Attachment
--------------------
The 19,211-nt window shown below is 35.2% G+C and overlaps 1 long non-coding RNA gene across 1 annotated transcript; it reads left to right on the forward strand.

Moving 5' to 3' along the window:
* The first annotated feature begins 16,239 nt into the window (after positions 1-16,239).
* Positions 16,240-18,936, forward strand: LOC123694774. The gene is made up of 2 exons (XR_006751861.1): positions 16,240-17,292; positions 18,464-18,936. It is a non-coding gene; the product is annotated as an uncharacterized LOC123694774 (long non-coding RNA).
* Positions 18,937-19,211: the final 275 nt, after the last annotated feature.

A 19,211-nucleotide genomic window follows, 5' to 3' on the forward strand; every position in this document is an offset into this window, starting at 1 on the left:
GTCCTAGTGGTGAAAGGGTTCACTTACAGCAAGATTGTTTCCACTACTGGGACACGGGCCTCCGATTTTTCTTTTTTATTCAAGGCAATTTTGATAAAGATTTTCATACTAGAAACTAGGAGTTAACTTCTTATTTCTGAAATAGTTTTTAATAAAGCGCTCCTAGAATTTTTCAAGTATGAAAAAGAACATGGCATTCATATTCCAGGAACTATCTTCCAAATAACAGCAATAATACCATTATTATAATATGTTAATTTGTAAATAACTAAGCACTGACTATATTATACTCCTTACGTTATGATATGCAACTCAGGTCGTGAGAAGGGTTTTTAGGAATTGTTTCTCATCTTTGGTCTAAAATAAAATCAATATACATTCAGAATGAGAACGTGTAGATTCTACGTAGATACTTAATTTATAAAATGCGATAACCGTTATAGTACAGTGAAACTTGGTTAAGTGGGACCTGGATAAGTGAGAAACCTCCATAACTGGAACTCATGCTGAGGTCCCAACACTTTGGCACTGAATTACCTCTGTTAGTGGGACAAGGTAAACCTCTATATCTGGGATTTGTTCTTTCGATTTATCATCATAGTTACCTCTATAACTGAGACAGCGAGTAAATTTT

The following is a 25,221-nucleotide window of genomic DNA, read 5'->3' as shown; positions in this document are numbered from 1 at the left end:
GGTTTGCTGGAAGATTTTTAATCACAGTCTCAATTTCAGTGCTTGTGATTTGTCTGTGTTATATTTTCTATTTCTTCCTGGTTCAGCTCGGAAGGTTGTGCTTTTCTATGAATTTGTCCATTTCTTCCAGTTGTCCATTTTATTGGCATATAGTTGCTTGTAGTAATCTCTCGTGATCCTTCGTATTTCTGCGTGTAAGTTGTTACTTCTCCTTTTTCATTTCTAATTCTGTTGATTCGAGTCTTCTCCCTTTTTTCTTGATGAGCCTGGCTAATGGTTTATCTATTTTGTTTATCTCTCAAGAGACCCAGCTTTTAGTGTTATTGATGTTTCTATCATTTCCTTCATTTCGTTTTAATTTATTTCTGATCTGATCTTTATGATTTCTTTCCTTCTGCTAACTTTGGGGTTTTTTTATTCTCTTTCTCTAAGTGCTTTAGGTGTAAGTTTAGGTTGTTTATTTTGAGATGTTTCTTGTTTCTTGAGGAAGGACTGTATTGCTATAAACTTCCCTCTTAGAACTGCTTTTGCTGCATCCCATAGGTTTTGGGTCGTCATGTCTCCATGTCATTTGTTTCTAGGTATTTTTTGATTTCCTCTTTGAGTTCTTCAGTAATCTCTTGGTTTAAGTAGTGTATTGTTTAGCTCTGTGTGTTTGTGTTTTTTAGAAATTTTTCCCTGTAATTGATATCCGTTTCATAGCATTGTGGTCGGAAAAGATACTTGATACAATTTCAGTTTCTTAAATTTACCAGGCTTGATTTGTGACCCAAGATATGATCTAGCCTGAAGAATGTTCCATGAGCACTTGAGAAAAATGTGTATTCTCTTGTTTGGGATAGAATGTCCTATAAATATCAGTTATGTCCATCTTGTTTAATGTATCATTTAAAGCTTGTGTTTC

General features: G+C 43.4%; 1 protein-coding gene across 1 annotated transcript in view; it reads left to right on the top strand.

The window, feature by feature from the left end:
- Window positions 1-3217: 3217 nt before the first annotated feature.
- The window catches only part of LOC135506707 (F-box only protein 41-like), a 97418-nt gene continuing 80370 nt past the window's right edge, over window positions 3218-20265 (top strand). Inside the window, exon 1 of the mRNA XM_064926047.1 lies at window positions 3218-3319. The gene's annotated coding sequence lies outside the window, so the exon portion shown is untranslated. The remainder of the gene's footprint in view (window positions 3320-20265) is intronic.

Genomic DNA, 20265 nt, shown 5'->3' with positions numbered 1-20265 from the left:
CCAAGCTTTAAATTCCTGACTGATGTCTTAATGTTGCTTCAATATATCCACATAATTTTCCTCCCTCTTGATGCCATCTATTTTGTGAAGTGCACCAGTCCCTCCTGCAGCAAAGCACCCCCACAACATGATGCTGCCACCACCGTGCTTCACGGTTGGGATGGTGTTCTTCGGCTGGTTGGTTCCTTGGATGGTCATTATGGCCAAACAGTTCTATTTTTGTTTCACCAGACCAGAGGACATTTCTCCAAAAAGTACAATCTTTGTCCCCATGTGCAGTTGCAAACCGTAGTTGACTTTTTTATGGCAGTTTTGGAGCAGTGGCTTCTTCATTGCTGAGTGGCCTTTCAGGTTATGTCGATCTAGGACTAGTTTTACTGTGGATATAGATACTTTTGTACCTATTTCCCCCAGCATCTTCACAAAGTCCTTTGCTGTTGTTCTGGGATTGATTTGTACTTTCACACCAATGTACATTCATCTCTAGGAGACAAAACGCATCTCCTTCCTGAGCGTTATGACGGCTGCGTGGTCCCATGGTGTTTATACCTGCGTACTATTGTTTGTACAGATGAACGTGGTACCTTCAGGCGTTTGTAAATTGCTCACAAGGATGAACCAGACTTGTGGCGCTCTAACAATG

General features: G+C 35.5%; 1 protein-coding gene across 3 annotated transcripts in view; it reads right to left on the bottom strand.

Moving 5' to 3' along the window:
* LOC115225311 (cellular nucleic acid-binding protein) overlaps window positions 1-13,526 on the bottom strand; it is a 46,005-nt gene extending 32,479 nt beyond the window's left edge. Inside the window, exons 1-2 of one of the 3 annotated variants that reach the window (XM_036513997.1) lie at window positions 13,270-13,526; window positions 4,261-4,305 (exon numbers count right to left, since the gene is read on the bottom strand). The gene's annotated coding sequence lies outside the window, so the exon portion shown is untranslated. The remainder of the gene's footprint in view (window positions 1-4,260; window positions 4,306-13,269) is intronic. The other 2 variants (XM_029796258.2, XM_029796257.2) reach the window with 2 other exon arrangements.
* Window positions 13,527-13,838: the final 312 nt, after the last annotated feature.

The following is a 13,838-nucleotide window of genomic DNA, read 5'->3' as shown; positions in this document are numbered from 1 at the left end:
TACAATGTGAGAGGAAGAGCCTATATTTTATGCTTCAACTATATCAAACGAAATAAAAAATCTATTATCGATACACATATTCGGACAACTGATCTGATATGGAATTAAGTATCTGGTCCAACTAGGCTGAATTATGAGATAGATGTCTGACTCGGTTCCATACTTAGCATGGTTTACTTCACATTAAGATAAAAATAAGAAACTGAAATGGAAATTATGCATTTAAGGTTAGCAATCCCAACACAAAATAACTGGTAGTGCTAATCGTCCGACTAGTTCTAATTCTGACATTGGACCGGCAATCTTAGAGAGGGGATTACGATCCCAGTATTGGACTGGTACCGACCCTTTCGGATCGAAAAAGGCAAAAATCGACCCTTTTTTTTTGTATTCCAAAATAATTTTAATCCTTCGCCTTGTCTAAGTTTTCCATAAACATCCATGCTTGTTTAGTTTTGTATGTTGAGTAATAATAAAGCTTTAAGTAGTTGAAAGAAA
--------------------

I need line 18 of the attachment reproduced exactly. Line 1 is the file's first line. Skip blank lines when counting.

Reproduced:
* LOC115225311 (cellular nucleic acid-binding protein) overlaps window positions 1-13,526 on the bottom strand; it is a 46,005-nt gene extending 32,479 nt beyond the window's left edge. Inside the window, exons 1-2 of one of the 3 annotated variants that reach the window (XM_036513997.1) lie at window positions 13,270-13,526; window positions 4,261-4,305 (exon numbers count right to left, since the gene is read on the bottom strand). The gene's annotated coding sequence lies outside the window, so the exon portion shown is untranslated. The remainder of the gene's footprint in view (window positions 1-4,260; window positions 4,306-13,269) is intronic. The other 2 variants (XM_029796258.2, XM_029796257.2) reach the window with 2 other exon arrangements.